For those of you who know the joke about the old bull and the young bull contemplating a neighbouring field of heifers, I won’t bore you by retelling it. For those of you who don’t know it, Google it.
But basically it’s a parable highlighting the benefits of age and experience over youthful enthusiasm.
So… how to relate that to a martial arts situation?
Look around most well established Dojos and you’ll see a range of ages and grades. But it’s not the spread of grades that interests me, it’s the age demographic.
Personally I find that as a rule the more mature person can often be the better student. Yes their flexibility and general physical condition will not be as good as the youngsters, but their life experience and knowledge of their own capabilities tends to be more grounded. Mentally they are generally able to evaluate their developing knowledge and skills in a more mature way, and as long as they are able to ‘empty their cup’, their capacity to digest the more complex ideas is greater than most people half their age. For Wado this is a great advantage. The late Reg Kear described Wado Ryu as ‘a thinking man’s karate system’, and the more you climb the tree the more there is to take on board. Not that we should get carried away with the cerebral aspect of what goes on in a Wado Dojo, because it’s no good just having it in your head, you have to be able to physically do it. The intellectual and the physical in Wado are like two wheels on an axle; one without the other would make forward motion impossible.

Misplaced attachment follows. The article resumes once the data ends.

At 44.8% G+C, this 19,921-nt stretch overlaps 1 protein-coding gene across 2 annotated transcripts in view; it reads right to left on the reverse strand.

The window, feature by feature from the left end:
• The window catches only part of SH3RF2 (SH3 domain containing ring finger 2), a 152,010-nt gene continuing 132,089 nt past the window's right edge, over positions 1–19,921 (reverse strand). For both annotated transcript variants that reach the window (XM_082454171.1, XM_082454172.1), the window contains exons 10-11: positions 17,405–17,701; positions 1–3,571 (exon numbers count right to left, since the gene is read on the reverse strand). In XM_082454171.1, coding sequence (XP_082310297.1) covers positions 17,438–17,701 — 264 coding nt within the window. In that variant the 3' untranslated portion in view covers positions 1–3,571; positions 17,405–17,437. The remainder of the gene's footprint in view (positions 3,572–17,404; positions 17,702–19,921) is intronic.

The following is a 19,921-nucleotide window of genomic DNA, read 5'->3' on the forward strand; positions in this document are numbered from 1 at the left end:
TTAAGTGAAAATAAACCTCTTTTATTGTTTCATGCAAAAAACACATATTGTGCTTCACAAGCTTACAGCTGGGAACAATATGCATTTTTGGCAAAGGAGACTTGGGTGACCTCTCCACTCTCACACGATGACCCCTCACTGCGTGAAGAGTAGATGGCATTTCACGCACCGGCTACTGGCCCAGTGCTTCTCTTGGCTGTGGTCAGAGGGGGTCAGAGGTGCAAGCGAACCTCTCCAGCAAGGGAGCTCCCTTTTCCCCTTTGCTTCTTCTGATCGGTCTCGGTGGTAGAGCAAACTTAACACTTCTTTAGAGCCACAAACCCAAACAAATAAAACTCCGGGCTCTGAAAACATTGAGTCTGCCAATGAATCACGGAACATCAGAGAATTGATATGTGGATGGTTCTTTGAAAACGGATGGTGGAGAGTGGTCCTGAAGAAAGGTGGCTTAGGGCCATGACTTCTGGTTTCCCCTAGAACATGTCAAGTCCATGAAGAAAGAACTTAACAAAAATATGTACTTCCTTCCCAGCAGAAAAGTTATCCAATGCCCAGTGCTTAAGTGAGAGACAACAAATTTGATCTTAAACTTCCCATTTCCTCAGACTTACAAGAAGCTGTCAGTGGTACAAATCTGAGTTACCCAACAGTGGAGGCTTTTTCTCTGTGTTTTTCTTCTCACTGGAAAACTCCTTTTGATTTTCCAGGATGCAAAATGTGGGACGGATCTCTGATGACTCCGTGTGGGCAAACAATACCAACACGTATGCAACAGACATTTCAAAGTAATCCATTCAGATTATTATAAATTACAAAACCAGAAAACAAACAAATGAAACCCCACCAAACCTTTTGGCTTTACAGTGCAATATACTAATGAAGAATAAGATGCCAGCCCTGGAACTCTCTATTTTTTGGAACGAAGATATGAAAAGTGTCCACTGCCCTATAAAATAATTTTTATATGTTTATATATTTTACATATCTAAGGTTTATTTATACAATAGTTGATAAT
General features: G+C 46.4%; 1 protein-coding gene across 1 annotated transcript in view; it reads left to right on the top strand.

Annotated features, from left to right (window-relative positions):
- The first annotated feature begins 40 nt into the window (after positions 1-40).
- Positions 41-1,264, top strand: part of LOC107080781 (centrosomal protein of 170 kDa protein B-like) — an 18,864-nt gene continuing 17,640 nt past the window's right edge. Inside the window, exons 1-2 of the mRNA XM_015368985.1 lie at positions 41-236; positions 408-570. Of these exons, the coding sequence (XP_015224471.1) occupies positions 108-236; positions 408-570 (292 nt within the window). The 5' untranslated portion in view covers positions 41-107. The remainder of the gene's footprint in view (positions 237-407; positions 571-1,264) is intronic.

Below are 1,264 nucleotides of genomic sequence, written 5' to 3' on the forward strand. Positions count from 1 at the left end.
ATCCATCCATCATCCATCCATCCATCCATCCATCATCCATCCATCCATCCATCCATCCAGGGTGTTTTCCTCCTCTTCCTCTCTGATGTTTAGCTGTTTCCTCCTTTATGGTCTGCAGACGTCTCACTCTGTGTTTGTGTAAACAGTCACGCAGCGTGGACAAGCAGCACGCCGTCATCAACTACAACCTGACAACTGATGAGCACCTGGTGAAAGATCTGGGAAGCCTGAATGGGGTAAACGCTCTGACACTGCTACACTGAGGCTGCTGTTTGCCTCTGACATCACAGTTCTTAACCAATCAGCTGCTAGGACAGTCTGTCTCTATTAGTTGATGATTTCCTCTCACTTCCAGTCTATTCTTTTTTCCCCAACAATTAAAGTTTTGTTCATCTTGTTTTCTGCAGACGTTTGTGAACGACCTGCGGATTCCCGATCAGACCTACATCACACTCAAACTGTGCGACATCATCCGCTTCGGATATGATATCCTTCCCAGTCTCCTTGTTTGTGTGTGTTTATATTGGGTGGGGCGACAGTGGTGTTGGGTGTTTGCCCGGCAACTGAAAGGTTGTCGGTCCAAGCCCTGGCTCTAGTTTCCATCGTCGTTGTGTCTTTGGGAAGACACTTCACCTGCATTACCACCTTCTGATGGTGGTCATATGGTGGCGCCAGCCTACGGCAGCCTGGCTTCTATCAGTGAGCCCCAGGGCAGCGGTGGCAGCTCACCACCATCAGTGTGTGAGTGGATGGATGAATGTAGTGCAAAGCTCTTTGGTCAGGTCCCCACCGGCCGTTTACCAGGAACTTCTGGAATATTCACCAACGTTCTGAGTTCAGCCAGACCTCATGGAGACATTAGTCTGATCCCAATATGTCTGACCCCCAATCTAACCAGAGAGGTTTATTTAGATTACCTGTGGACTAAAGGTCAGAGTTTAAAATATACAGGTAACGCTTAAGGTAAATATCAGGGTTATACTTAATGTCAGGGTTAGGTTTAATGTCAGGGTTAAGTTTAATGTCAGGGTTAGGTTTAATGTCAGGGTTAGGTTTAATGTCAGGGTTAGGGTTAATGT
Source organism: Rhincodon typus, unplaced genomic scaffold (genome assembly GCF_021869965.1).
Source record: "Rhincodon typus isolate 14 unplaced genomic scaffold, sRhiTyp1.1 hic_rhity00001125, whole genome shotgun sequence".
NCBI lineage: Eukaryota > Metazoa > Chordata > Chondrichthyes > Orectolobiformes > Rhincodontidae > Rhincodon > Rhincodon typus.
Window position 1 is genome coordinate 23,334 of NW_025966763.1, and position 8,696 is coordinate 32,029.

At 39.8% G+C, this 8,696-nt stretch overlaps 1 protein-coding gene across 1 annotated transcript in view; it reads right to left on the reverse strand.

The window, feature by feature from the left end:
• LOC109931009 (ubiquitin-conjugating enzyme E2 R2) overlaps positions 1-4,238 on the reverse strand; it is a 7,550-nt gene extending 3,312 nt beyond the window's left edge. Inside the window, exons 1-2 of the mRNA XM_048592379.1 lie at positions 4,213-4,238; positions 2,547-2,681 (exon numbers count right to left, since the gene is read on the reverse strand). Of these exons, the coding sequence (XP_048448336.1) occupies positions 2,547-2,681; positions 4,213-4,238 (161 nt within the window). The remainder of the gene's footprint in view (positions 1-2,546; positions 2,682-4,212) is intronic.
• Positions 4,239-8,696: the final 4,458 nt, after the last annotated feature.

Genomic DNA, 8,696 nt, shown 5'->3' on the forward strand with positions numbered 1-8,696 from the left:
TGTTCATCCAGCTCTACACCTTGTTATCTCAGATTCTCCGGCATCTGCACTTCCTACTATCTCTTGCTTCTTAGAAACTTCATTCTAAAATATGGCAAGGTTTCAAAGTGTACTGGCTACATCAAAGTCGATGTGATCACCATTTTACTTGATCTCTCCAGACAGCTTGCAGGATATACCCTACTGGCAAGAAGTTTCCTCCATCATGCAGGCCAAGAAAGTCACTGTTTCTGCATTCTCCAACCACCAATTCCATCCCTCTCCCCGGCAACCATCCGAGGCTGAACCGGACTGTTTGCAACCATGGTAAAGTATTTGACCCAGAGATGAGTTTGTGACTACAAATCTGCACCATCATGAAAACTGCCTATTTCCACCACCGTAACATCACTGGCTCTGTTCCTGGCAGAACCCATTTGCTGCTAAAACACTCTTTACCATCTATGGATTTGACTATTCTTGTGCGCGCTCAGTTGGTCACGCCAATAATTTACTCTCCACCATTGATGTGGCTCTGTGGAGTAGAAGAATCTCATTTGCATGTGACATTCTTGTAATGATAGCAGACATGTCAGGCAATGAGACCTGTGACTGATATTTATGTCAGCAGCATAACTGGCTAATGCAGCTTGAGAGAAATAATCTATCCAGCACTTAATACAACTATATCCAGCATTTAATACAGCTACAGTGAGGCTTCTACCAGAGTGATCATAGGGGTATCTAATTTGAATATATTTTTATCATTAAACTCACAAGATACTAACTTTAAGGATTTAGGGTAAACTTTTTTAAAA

I remember in the long distant past a particular Sensei criticizing another Sensei’s karate as ‘old man’s karate’, I didn’t buy it then and I don’t buy it now. But I believe there is a maturity in karate practice.
A 5th Dan’s Pinan Yodan should look quite different than one performed by a 1st Dan. As long as the mature karateka has kept their training consistent and not wrecked their body through silly training methods they have the capacity to work towards the higher ground.
But what about the youngster?
Twenty year olds should train and fight like twenty year olds, not like fifty or sixty year olds. All experienced Sensei should see this and create training opportunities that are age-appropriate. I always think of my cat and what he taught me. When he was a kitten he would frantically climb the curtains. Why the curtains, there’s nothing up there, I wondered? Answer; because he’s a kitten, a fizzing ball of pent up energy looking for an outlet. I ask all the senior experienced instructors; what were you like when you were twenty?
I suspect you were like the young bull.